Snuffing out spring fever


By Paulette Crowley

Hayfever, also known as allergic rhinitis, can be debilitating. It happens when your immune system overreacts to an airborne allergen, which then literally gets up your nose. The allergens cause sneezing, a runny and itchy nose and watery and scratchy eyes. They can also irritate your throat, sinuses and ears. The symptoms of hayfever can make you feel quite sick – like having a cold – and can affect your concentration, sleep, energy levels and performance. It’s also a big contributor to absenteeism at work and school, and can affect how children behave and learn.


Although you may get hayfever as an adult, it’s more likely to start when you’re a child. Children who develop allergies are ‘atopic’, which means they have a tendency for allergic reactions to common environmental allergens. Sometimes this is hereditary, but the allergy only develops when the person comes into contact with the allergen. Penny Jorgensen from Allergy New Zealand says when allergy starts in childhood, the child can go on to develop further allergies in what is known as the ‘allergic march’.

“This is when children first develop eczema in infancy, sometimes followed by food allergy, and then go on to develop allergic rhinitis and then asthma,” she says. “The onset of dust mite allergy occurs often by the age of two, with grass pollen allergy beginning around three to four years of age. Tree pollen allergy develops from about seven years of age. “It can take as few as two to three seasons to become sensitised to pollen, but it depends on the individual.”


Complications from hayfever include sinus infections and conjunctivitis, says allergy specialist Dr Andrew Baker. Your ears, nose and throat can develop infections from a severe bout of hayfever and you can also be more prone to sleep apnoea, which affects breathing while you’re asleep. Those with hayfever and asthma may get chest infections more often.


About half the people who suffer from hayfever are affected during pollen season. It starts with tree pollen in late August, which lasts two or three weeks and can be seen by the yellow dust on your car. The pollen from grass is more of a problem as its season is much longer, lasting until around February. Flower pollen is not airborne: it’s spread by birds and bees.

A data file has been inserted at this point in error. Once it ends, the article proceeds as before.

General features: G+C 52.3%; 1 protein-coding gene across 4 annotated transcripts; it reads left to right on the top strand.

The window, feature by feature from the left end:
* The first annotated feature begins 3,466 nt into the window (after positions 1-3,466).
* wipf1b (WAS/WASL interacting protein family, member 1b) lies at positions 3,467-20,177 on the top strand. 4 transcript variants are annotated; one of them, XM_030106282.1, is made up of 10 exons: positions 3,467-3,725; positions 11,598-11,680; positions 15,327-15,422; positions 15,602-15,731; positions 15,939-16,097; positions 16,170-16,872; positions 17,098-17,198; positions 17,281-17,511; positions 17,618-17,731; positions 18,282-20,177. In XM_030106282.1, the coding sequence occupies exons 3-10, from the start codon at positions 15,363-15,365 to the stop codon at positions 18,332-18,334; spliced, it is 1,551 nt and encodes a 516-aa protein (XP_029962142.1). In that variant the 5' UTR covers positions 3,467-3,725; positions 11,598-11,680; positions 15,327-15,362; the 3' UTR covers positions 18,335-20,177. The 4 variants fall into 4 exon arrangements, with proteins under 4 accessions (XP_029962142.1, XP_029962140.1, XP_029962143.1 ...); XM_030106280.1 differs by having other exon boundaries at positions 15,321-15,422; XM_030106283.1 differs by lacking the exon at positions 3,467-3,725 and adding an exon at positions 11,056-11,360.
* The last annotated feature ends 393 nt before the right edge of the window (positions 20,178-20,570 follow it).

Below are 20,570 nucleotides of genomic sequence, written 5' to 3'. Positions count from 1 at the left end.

Some people wheeze during hayfever, whether they’ve been diagnosed with asthma or not. This is called ‘allergic asthma’: around a quarter of those with hayfever will have asthma and likewise, 80 per cent of people with asthma will have allergic rhinitis. “A sign that asthma has a significant allergic basis is having a tendency for a runny nose or sneezing at the same time as their asthma attacks,” says Dr Baker. “Having hayfever and asthma together can make both conditions worse, so it’s important to try and manage them effectively.”


To really get on top of allergy symptoms it’s important to get a proper diagnosis. The only proven way to do that is by having a skin or blood test done by a doctor or allergy specialist, says Dr Baker. “The skin test involves putting drops on the skin of things that you might be allergic to via a small scratch. If you get a little itchy spot you are likely to be allergic to that thing.” However, these tests can be tricky to evaluate. “Test results by themselves aren’t always accurate,” says Dr Baker. “Some people can grow out of allergic rhinitis and don’t have the symptoms any more, but they can still have the positive test.”


Nasal sprays are the big guns in your allergy-fighting weapons artillery. Decongestants such as Otrivin are designed to provide fast-acting, short-term relief only, so they are no longer effective after three to five days in a row. Steroid-based nasal sprays (corticosteroids), such as Flixonase, are designed to be used long-term. Some people are wary of using them as they contain steroids, but the sprays are different from taking tablets, as 99 per cent of the steroid is not absorbed. The most important thing is that steroid-based sprays must be used regularly for at least four weeks before they start to work, and then they should be used as an ongoing preventer.


Antihistamines are a short-term solution to controlling symptoms. They work by blocking histamine, the chemical your immune system produces when it detects an allergen. This means that symptoms don’t develop when you encounter whatever you’re allergic to. They’re best suited to people who only need to use them from time to time for very mild symptoms of allergy.

This article was first published in Living Well magazine.


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